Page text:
Archive for the 'Refurbishment' Category

3 years later…

Three years have gone by since we bought our flat in Berlin (the first one).

What happened in the meantime?

On a parallel street a new building in neo-bauhaus style has just been built. Prices for these new properties vary from 3,500 to 5,000 Eur per square meter. Well, there is so much real estate worth renewing in Berlin that new buildings could be avoided, right…still the prices tells something about the direction the market has taken in Berlin during the crisis.

The construction company who carryed over the refurbishing of our flat is always as busy. Business did not slow down for them, they are excellent craftsmen after all. Refurbishing of existing buildings in the Kiez carries on, both on Wilmersdorf’s side and on Kreuzberg’s side.

The Kiez has not over-gentrified in the meantime, and that is good. Across the townhall I’ve spotted a new patisserie and the smith has gone. But maybe he was not a good smith after all…his store was always closed, the service was a bit patchy.

The Kiez did not become fashionable, there are no fancy boutiques and we still have all our bakeries, delightful independent bookstores and stationery shops.


Living in a vintage gas station, in Schoeneberg

Andreas Meichsner for The New York Times

Have a look at the fabulous article by the New York Times on a very lateral-thinking renovation: from gas station to apartment-cum-art-gallery!

Actually, I remember seeing an Aral gas station teamed up with a bar/restaurant at Schlesisches Tor U-bahn station, close to Club der Visionäre. I wonder if it is seasonal or open all year round…have to check it out.

The full article can be found on the New York Times website together with a beautiful slide show. An excerpt of the article follows.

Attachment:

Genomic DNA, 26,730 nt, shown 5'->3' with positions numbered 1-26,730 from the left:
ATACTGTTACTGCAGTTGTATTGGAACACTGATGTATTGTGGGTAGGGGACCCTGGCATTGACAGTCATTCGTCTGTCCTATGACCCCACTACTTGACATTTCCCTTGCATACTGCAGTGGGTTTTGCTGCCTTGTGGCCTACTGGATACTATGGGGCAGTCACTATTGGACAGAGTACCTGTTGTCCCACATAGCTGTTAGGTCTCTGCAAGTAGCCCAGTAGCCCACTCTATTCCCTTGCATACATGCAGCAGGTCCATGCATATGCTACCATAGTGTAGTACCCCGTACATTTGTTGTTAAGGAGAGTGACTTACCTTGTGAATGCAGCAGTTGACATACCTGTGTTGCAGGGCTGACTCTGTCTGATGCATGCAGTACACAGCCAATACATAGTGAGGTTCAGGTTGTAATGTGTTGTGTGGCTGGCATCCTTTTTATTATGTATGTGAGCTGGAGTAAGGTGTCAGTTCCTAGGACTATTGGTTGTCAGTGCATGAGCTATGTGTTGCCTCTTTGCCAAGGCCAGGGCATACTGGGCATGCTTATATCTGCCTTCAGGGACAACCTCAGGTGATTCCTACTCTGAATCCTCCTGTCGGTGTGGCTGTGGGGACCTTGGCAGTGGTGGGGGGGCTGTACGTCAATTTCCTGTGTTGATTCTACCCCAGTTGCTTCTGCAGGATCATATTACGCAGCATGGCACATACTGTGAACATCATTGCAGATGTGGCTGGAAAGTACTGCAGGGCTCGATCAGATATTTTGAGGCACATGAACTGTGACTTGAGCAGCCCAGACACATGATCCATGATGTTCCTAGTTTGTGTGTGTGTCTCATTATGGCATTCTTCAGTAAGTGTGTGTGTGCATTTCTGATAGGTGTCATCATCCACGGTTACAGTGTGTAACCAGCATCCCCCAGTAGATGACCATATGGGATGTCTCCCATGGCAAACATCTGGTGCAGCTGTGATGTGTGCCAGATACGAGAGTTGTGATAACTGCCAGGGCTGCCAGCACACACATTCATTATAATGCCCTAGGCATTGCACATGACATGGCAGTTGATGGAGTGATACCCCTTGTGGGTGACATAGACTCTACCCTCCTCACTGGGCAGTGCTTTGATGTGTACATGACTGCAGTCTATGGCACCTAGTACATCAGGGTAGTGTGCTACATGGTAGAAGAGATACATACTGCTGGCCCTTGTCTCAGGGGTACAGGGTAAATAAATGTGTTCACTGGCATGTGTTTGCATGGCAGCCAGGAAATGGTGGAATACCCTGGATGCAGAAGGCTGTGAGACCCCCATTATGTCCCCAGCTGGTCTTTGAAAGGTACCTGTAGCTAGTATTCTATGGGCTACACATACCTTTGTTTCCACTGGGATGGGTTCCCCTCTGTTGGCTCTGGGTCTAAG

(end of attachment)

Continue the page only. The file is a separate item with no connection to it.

In Berlin, a renovated gas station


Continue reading ‘Living in a vintage gas station, in Schoeneberg’

From the wall to four walls

Mauerpark gentrification? au secours!!! Let’s hope this side of Berlin remains messy and fluid, and not a neat row of pretty boxes! There are already so many houses built in Berlin which only ask for a coat of paint (and yes, new plumbing, the removal of the odd paper-thin post-war dividing wall), why building more?

20 years on, a street recalls the Berlin wall

by William Boston on Sphere Continue reading ‘From the wall to four walls’

…and here are the flats!

color kitchen

It took some time, to refurbish them, to stitch up proper mini-websites, but eventually here they are. Click on the links on the right…

The 1920s flat has a surface of only 54 square meters – plus a mezzanine! – and is located in a beautiful Altbau. The 1960s flat is cuddly, only 30 square meters but its location is magic!

Both are located in the Bayerisches Viertel in Schöneberg…our ideal neighborhood!

And now, what’s up?

baedecker vide pochesOne year ago I kick-started the refurbishing process at our 1920s flat in Schöneberg. In the early spring, while the finishing touches were being added…ooops! we decided to double-up and buy another flat, the Little Cub, a small but cuddly 1960s apartment.

Over the Summer I furnished also the second flat and we spent our holidays in both of them. Ab und zu, we would move from one flat to the other, in order to check our ergonomics intuitions, see if something was missing and make room for friends and family who joined us in beautiful Schöneberg.

We collected lots of enthusiastic feedback.

On our 1920s beauty the most frequent comments were: “Look at this magnificent window!” (you see it now as the Header of this blog). “I loove the touch and feel of the old parquet!”. But also the modern evolution of the flat got the thumbs up, especially the bathroom in gray hues and the surprise mezzanine.

The 1960s Cub flat seduces for its balcony view on to the park and the flood of light, making those 30 square meters airy and open. Its German retro 60s design was enhanced by selecting carefully the furniture. A few pieces, not to crowd the space, but the right ones.